I don't know why he saved my life. Maybe in those last moments he loved life more than he ever had before. Not just his life... anybody's life... my life. All he'd wanted was the same answers the rest of us want. Where do I come from? Where am I going? How long have I got? All I could do is sit there and watch him die.
Hampton Fancher & David Peoples: Blade Runner (1982)
Most purists can’t stand the original theatrical release version of Blade Runner, with the intrusive voice-over and the soldered-on happy ending. If that’s the first version of the movie you saw, though (as it was for me), things can seem a bit different.
Some bits of it work pretty well – like the one above, for instance.
I guess that the point of these NZSF essays of mine is somewhat similar – Where did we come from? Where are we going? How long have we got? Does it really matter if New Zealand can claim its own independent SF tradition? Well, I guess that to a dedicated fan, everything matters.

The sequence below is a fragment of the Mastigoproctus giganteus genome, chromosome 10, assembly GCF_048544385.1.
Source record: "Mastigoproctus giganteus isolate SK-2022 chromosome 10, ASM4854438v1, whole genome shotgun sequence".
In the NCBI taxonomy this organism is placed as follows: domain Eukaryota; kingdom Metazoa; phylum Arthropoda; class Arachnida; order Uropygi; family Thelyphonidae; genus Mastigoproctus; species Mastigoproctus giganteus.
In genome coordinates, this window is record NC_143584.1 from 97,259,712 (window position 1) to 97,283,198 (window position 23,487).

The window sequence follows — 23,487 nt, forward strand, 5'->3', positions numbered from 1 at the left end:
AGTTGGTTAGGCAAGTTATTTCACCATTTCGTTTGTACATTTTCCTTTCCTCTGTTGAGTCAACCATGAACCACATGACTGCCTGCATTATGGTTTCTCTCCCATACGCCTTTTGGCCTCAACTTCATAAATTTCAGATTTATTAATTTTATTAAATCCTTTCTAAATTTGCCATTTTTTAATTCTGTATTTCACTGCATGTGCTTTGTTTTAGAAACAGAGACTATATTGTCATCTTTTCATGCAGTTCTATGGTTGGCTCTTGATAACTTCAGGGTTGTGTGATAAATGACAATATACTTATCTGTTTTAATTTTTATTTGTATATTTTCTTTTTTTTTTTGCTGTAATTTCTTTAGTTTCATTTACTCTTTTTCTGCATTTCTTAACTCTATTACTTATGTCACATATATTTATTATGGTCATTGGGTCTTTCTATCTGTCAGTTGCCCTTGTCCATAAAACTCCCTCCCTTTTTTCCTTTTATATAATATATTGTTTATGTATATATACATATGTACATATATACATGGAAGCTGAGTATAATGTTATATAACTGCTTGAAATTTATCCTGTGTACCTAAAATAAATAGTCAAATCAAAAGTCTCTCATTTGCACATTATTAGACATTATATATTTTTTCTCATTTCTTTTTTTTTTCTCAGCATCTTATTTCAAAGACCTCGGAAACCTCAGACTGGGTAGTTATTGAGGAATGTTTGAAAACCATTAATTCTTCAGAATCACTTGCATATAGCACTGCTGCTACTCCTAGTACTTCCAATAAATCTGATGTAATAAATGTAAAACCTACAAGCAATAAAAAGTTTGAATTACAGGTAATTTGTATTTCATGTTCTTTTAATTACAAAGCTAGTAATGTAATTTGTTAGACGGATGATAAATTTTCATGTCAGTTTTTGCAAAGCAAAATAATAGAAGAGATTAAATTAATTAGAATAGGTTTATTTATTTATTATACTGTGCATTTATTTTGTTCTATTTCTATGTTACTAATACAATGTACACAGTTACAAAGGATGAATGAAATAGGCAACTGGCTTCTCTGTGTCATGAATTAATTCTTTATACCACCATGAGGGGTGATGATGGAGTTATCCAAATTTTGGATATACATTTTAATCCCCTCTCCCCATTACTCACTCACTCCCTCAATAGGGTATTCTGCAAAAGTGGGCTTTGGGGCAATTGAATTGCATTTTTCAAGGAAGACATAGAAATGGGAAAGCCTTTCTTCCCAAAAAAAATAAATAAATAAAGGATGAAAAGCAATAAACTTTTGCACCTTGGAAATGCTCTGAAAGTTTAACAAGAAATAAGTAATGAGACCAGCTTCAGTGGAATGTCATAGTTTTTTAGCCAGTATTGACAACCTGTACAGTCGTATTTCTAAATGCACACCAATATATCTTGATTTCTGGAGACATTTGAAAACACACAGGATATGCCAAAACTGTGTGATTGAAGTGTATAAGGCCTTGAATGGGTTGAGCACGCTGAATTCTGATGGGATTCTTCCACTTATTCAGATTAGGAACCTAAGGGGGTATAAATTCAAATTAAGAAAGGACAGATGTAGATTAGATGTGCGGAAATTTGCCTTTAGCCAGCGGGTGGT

If it gives you a kick - as it does me - to read about a long grey space ship descending over Remuera Rd in Philip Gluckman's Harry from the Agency, then you'll understand what I'm getting at. If not, well:
Breathes there the man, with soul so dead,
Who never to himself hath said,
This is my own, my native land!
- Sir Walter Scott, 'The Lay of the Last Minstrel' (1805)
James Hogg: The Private Memoirs and Confessions of a Justified Sinner (1824)
I felt it in Scotland, first, when reading James Hogg's strange, mad Gothic novel The Confessions of a Justified Sinner (1824). The streets his hero trod, the fields on top of Salisbury Crags where he saw his vision of the devil, were familiar to me from my everyday wanderings through Edinburgh.